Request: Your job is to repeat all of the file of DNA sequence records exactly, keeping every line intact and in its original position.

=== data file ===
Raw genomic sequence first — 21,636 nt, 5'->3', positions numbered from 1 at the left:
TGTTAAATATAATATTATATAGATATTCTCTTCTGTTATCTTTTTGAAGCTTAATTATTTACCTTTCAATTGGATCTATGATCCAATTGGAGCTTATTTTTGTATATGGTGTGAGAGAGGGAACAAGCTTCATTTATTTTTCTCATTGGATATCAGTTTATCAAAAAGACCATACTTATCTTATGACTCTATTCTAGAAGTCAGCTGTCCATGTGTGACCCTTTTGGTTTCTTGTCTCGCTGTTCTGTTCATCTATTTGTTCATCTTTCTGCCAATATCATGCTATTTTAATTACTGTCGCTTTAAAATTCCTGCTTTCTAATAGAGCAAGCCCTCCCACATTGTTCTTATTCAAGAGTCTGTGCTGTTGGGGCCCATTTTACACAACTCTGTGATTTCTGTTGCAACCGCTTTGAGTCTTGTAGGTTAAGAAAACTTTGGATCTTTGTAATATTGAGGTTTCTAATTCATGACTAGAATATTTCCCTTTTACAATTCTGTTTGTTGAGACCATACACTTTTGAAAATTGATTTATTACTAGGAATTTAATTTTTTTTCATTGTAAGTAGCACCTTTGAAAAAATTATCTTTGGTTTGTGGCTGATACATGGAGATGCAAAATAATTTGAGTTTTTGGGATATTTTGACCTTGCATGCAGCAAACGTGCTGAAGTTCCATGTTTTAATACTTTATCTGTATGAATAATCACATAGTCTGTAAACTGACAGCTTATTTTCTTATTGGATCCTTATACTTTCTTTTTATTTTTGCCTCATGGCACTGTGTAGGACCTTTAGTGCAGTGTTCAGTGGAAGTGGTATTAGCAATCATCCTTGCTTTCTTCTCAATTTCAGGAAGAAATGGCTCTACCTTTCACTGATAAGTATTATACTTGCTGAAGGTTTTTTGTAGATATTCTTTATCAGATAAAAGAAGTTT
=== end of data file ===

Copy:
Raw genomic sequence first — 21,636 nt, 5'->3', positions numbered from 1 at the left:
TGTTAAATATAATATTATATAGATATTCTCTTCTGTTATCTTTTTGAAGCTTAATTATTTACCTTTCAATTGGATCTATGATCCAATTGGAGCTTATTTTTGTATATGGTGTGAGAGAGGGAACAAGCTTCATTTATTTTTCTCATTGGATATCAGTTTATCAAAAAGACCATACTTATCTTATGACTCTATTCTAGAAGTCAGCTGTCCATGTGTGACCCTTTTGGTTTCTTGTCTCGCTGTTCTGTTCATCTATTTGTTCATCTTTCTGCCAATATCATGCTATTTTAATTACTGTCGCTTTAAAATTCCTGCTTTCTAATAGAGCAAGCCCTCCCACATTGTTCTTATTCAAGAGTCTGTGCTGTTGGGGCCCATTTTACACAACTCTGTGATTTCTGTTGCAACCGCTTTGAGTCTTGTAGGTTAAGAAAACTTTGGATCTTTGTAATATTGAGGTTTCTAATTCATGACTAGAATATTTCCCTTTTACAATTCTGTTTGTTGAGACCATACACTTTTGAAAATTGATTTATTACTAGGAATTTAATTTTTTTTCATTGTAAGTAGCACCTTTGAAAAAATTATCTTTGGTTTGTGGCTGATACATGGAGATGCAAAATAATTTGAGTTTTTGGGATATTTTGACCTTGCATGCAGCAAACGTGCTGAAGTTCCATGTTTTAATACTTTATCTGTATGAATAATCACATAGTCTGTAAACTGACAGCTTATTTTCTTATTGGATCCTTATACTTTCTTTTTATTTTTGCCTCATGGCACTGTGTAGGACCTTTAGTGCAGTGTTCAGTGGAAGTGGTATTAGCAATCATCCTTGCTTTCTTCTCAATTTCAGGAAGAAATGGCTCTACCTTTCACTGATAAGTATTATACTTGCTGAAGGTTTTTTGTAGATATTCTTTATCAGATAAAAGAAGTTT